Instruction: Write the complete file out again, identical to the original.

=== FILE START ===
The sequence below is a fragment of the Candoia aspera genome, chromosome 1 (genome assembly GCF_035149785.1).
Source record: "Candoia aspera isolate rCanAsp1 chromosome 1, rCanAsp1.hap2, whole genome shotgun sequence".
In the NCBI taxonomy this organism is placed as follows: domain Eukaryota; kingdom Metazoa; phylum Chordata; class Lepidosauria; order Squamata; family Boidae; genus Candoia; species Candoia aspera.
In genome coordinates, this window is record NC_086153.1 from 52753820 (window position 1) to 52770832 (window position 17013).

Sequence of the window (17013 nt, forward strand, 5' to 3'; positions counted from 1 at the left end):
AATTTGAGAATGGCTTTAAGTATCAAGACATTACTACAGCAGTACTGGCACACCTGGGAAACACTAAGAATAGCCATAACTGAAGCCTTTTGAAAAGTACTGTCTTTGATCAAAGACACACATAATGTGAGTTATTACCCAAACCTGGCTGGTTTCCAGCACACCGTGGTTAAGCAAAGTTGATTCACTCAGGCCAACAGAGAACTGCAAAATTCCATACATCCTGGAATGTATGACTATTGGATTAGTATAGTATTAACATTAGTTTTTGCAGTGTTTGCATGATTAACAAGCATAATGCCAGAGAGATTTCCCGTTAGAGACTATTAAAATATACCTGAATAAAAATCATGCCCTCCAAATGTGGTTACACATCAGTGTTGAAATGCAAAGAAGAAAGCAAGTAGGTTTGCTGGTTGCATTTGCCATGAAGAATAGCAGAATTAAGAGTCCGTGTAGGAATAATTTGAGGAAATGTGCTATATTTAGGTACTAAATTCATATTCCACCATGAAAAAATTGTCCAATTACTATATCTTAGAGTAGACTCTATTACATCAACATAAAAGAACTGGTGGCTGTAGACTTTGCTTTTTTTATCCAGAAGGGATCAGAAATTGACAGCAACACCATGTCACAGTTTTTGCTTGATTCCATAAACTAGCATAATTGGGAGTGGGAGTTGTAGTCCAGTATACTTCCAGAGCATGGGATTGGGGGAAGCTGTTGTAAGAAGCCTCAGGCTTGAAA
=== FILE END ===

The sequence below is a fragment of the Candoia aspera genome, chromosome 1 (genome assembly GCF_035149785.1).
Source record: "Candoia aspera isolate rCanAsp1 chromosome 1, rCanAsp1.hap2, whole genome shotgun sequence".
In the NCBI taxonomy this organism is placed as follows: domain Eukaryota; kingdom Metazoa; phylum Chordata; class Lepidosauria; order Squamata; family Boidae; genus Candoia; species Candoia aspera.
In genome coordinates, this window is record NC_086153.1 from 52753820 (window position 1) to 52770832 (window position 17013).

Sequence of the window (17013 nt, forward strand, 5' to 3'; positions counted from 1 at the left end):
AATTTGAGAATGGCTTTAAGTATCAAGACATTACTACAGCAGTACTGGCACACCTGGGAAACACTAAGAATAGCCATAACTGAAGCCTTTTGAAAAGTACTGTCTTTGATCAAAGACACACATAATGTGAGTTATTACCCAAACCTGGCTGGTTTCCAGCACACCGTGGTTAAGCAAAGTTGATTCACTCAGGCCAACAGAGAACTGCAAAATTCCATACATCCTGGAATGTATGACTATTGGATTAGTATAGTATTAACATTAGTTTTTGCAGTGTTTGCATGATTAACAAGCATAATGCCAGAGAGATTTCCCGTTAGAGACTATTAAAATATACCTGAATAAAAATCATGCCCTCCAAATGTGGTTACACATCAGTGTTGAAATGCAAAGAAGAAAGCAAGTAGGTTTGCTGGTTGCATTTGCCATGAAGAATAGCAGAATTAAGAGTCCGTGTAGGAATAATTTGAGGAAATGTGCTATATTTAGGTACTAAATTCATATTCCACCATGAAAAAATTGTCCAATTACTATATCTTAGAGTAGACTCTATTACATCAACATAAAAGAACTGGTGGCTGTAGACTTTGCTTTTTTTATCCAGAAGGGATCAGAAATTGACAGCAACACCATGTCACAGTTTTTGCTTGATTCCATAAACTAGCATAATTGGGAGTGGGAGTTGTAGTCCAGTATACTTCCAGAGCATGGGATTGGGGGAAGCTGTTGTAAGAAGCCTCAGGCTTGAAA